After they broke up in 2014, Deaton filed the complaint alleging unjust enrichment. The trial court found sufficient evidence to support an equitable clam for recovery, as McMahel would be unjustly enriched if the court took the position that Deaton had no claim to any of the assets held in McMahel’s name alone or to the growth of his asset base that occurred during their cohabitation.

Orange Circuit Judge Larry Blanton awarded certain cars or other property to Deaton, her 401(k) account, as well as a $13,102.30 equalization payment from McMahel for a total award of $54,753.32.

McMahel appealed in Jeffrey L. McMahel v. Mary A. Deaton, 59A04-1601-PL-91, asking the appellate court to reconsider its holding inBright v. Kuehl, 650 N.E.2d 311 (Ind. Ct. App. 1995).

Read more here.

September 17, 2016 in Cohabitation (live-ins), Property Division | Permalink | Comments (0)

Tuesday, April 26, 2016

Although Few Americans Approve of Divorce, Their Beliefs on Cohabitation are Softening

From Deseret News:

The number of Americans who find cohabitating acceptable has been growing, but fewer adults say they approve of divorce, according to a recent National Health Statistics report.

It's a continuation of a half-century of dramatic change in American family life, according to authors Jill Daugherty and Casey Copen, both Ph.Ds in the Center for Disease Control's Division of Vital Statistics. Their report outlines great change in family life: People marry for the first time later than in the past, divorce rates that shot up are now dropping, the fertility rate is lower, more people are cohabitating, a smaller share of new babies are being born to married parents and more of first births are to older mothers.

The report is based on data from the 2002, 2006-2010, and 2011-2013 editions of the National Survey of Family Growth.

"Living together before marriage may help prevent divorce," was agreed to by 60 percent of women and 67 percent of men in the 2011-2013 group. Those numbers are similar to findings in the previous survey as well. But the number who agreed "divorce is usually the best solution when a couple can't seem to work out their marriage problems" dropped from 46.7 percent of women and 44.3 percent of men in 2002 to 38 percent of women and 39.3 percent of men in the 2011-2013 group.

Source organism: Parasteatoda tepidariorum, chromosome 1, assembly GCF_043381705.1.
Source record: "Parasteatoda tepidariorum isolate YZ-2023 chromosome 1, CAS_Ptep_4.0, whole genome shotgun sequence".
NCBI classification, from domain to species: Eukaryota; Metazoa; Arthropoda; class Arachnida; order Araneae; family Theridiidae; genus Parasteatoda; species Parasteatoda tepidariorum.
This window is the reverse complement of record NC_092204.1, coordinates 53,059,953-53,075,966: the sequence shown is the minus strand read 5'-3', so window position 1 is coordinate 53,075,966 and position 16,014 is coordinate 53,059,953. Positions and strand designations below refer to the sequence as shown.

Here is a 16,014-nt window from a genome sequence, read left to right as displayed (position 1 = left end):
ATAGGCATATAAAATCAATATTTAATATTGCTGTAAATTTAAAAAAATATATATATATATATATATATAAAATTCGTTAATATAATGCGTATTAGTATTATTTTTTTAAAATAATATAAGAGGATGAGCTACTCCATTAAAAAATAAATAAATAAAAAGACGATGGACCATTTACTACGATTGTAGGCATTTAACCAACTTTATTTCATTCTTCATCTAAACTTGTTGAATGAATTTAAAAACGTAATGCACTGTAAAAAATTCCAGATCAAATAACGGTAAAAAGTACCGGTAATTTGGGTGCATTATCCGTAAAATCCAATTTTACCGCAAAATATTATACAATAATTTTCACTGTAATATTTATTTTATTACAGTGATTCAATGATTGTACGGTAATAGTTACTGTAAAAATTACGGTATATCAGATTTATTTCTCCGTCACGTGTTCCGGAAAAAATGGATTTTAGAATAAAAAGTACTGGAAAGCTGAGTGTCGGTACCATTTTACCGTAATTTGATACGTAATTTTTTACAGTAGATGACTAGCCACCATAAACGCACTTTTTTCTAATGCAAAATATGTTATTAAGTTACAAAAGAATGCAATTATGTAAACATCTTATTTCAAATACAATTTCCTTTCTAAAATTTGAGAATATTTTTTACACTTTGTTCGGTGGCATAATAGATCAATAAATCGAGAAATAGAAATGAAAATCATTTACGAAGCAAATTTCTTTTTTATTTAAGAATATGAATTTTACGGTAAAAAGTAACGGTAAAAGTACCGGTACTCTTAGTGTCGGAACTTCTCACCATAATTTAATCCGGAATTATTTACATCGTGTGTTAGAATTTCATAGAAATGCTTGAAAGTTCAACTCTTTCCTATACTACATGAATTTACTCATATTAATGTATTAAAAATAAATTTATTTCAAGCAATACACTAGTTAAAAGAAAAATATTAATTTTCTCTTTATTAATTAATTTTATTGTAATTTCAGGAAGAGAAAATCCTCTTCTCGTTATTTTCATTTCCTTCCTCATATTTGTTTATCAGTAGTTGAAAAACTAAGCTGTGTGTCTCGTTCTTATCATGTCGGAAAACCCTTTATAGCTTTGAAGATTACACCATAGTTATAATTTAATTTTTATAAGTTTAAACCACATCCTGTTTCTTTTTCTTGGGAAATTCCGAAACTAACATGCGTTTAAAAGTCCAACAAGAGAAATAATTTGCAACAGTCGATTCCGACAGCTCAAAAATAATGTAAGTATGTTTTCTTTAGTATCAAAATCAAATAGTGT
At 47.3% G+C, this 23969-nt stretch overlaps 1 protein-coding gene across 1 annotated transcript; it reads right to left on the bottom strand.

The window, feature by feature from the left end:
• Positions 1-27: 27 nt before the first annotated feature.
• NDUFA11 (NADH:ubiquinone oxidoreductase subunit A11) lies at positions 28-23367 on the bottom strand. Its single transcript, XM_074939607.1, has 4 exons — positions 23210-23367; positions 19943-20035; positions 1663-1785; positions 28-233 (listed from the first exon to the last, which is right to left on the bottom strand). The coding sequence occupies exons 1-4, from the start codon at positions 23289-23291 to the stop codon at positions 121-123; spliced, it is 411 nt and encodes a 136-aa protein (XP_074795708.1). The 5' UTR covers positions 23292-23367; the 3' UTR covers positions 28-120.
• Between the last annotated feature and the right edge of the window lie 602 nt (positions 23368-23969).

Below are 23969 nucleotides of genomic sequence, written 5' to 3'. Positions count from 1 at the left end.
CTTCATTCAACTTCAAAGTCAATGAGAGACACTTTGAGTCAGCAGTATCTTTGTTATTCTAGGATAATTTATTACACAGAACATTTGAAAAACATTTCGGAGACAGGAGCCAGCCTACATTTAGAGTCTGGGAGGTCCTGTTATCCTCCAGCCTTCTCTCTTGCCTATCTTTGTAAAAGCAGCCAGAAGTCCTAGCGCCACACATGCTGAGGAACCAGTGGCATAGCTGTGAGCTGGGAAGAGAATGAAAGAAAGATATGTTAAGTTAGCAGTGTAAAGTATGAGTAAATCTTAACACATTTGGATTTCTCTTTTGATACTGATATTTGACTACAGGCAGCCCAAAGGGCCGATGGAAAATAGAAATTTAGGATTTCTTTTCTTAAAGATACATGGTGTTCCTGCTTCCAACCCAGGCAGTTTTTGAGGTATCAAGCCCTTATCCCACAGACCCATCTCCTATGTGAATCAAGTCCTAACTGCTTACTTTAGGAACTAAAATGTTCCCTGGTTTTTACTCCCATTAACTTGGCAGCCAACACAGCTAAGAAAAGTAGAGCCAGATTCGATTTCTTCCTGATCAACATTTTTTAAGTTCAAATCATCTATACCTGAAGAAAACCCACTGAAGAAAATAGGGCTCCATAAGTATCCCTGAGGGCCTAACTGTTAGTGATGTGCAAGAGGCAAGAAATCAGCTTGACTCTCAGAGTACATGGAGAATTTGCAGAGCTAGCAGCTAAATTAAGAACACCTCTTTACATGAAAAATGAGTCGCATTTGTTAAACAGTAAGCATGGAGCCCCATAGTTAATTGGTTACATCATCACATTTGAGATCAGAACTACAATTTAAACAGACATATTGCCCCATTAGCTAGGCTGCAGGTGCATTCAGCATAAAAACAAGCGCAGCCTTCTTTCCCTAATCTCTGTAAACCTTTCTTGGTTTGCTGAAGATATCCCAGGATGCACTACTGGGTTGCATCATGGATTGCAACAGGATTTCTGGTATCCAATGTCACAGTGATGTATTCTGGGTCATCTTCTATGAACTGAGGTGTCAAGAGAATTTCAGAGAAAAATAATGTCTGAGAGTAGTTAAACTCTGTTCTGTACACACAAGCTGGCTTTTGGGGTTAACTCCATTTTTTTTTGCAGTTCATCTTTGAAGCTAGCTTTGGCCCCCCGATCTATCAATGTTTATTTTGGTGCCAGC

Similarly, support for the opinion that "a young couple should not live together unless they are married" dropped between 2002 and 2011-2013 — among women from 34.7 percent to 28 percent, and among men from 32 percent to 24.8 percent.

Read more here.

April 26, 2016 in Cohabitation (live-ins) | Permalink | Comments (0)

Saturday, April 16, 2016

Cohabitation, Marriage, and Union Instability in Europe

From Family Studies:

There has always been a fierce debate about the relationship between cohabitation and divorce risks. Some argue that cohabitation lessens people’s commitment to partnership and thus increases their risk of divorce, while others believe that a cohabitation phase before marriage (as a trial marriage) would strengthen marital stability. In the United States, data suggest that the effect of cohabitation on marriage is at best neutral; however, in European countries, the effect of cohabitation on marital stability varies markedly, according to a study covering the last decade of the twentieth century (Liefbroer and Dourleijn, 2006).

In some countries, like Austria and the USA, over 30 percent of individuals’ first unions were cohabiting relationships, while in other countries, like Bulgaria, Germany, Hungary, Lithuania, Romania, Russia, Spain, and the UK, more than half of all first unions were marriages not preceded by cohabitation. Cohabitation followed by marriage is most common (describing more than 30 percent of first unions) in Austria, Germany, and Norway.